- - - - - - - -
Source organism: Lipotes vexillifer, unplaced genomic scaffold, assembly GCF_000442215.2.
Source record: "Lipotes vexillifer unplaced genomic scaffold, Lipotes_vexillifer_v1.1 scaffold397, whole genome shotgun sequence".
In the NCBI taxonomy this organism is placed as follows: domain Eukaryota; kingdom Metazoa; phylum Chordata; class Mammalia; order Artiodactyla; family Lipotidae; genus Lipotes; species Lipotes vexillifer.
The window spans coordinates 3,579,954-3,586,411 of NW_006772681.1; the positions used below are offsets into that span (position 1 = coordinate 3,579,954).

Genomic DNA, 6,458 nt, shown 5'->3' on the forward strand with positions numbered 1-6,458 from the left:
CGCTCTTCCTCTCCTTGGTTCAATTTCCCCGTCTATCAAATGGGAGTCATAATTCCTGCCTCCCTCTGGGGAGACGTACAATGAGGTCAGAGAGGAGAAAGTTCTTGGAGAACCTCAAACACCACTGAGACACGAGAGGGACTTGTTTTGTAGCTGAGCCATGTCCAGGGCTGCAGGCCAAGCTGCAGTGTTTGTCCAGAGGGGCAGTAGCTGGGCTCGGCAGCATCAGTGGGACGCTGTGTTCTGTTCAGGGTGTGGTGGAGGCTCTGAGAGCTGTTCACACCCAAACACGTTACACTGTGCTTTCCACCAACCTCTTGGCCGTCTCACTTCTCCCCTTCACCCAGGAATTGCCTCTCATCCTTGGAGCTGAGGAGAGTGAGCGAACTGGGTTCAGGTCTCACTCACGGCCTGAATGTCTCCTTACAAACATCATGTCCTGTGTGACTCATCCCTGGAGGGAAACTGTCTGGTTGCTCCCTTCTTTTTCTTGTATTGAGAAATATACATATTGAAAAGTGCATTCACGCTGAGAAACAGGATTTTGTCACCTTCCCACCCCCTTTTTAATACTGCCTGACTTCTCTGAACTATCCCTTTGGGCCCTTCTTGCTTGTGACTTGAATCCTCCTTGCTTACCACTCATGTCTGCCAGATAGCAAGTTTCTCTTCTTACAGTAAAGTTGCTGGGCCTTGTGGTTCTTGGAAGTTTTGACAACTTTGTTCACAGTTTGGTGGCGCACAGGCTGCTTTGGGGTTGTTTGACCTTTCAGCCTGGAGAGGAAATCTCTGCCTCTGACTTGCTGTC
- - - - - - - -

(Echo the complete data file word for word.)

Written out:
Source organism: Lipotes vexillifer, unplaced genomic scaffold, assembly GCF_000442215.2.
Source record: "Lipotes vexillifer unplaced genomic scaffold, Lipotes_vexillifer_v1.1 scaffold397, whole genome shotgun sequence".
In the NCBI taxonomy this organism is placed as follows: domain Eukaryota; kingdom Metazoa; phylum Chordata; class Mammalia; order Artiodactyla; family Lipotidae; genus Lipotes; species Lipotes vexillifer.
The window spans coordinates 3,579,954-3,586,411 of NW_006772681.1; the positions used below are offsets into that span (position 1 = coordinate 3,579,954).

Genomic DNA, 6,458 nt, shown 5'->3' on the forward strand with positions numbered 1-6,458 from the left:
CGCTCTTCCTCTCCTTGGTTCAATTTCCCCGTCTATCAAATGGGAGTCATAATTCCTGCCTCCCTCTGGGGAGACGTACAATGAGGTCAGAGAGGAGAAAGTTCTTGGAGAACCTCAAACACCACTGAGACACGAGAGGGACTTGTTTTGTAGCTGAGCCATGTCCAGGGCTGCAGGCCAAGCTGCAGTGTTTGTCCAGAGGGGCAGTAGCTGGGCTCGGCAGCATCAGTGGGACGCTGTGTTCTGTTCAGGGTGTGGTGGAGGCTCTGAGAGCTGTTCACACCCAAACACGTTACACTGTGCTTTCCACCAACCTCTTGGCCGTCTCACTTCTCCCCTTCACCCAGGAATTGCCTCTCATCCTTGGAGCTGAGGAGAGTGAGCGAACTGGGTTCAGGTCTCACTCACGGCCTGAATGTCTCCTTACAAACATCATGTCCTGTGTGACTCATCCCTGGAGGGAAACTGTCTGGTTGCTCCCTTCTTTTTCTTGTATTGAGAAATATACATATTGAAAAGTGCATTCACGCTGAGAAACAGGATTTTGTCACCTTCCCACCCCCTTTTTAATACTGCCTGACTTCTCTGAACTATCCCTTTGGGCCCTTCTTGCTTGTGACTTGAATCCTCCTTGCTTACCACTCATGTCTGCCAGATAGCAAGTTTCTCTTCTTACAGTAAAGTTGCTGGGCCTTGTGGTTCTTGGAAGTTTTGACAACTTTGTTCACAGTTTGGTGGCGCACAGGCTGCTTTGGGGTTGTTTGACCTTTCAGCCTGGAGAGGAAATCTCTGCCTCTGACTTGCTGTC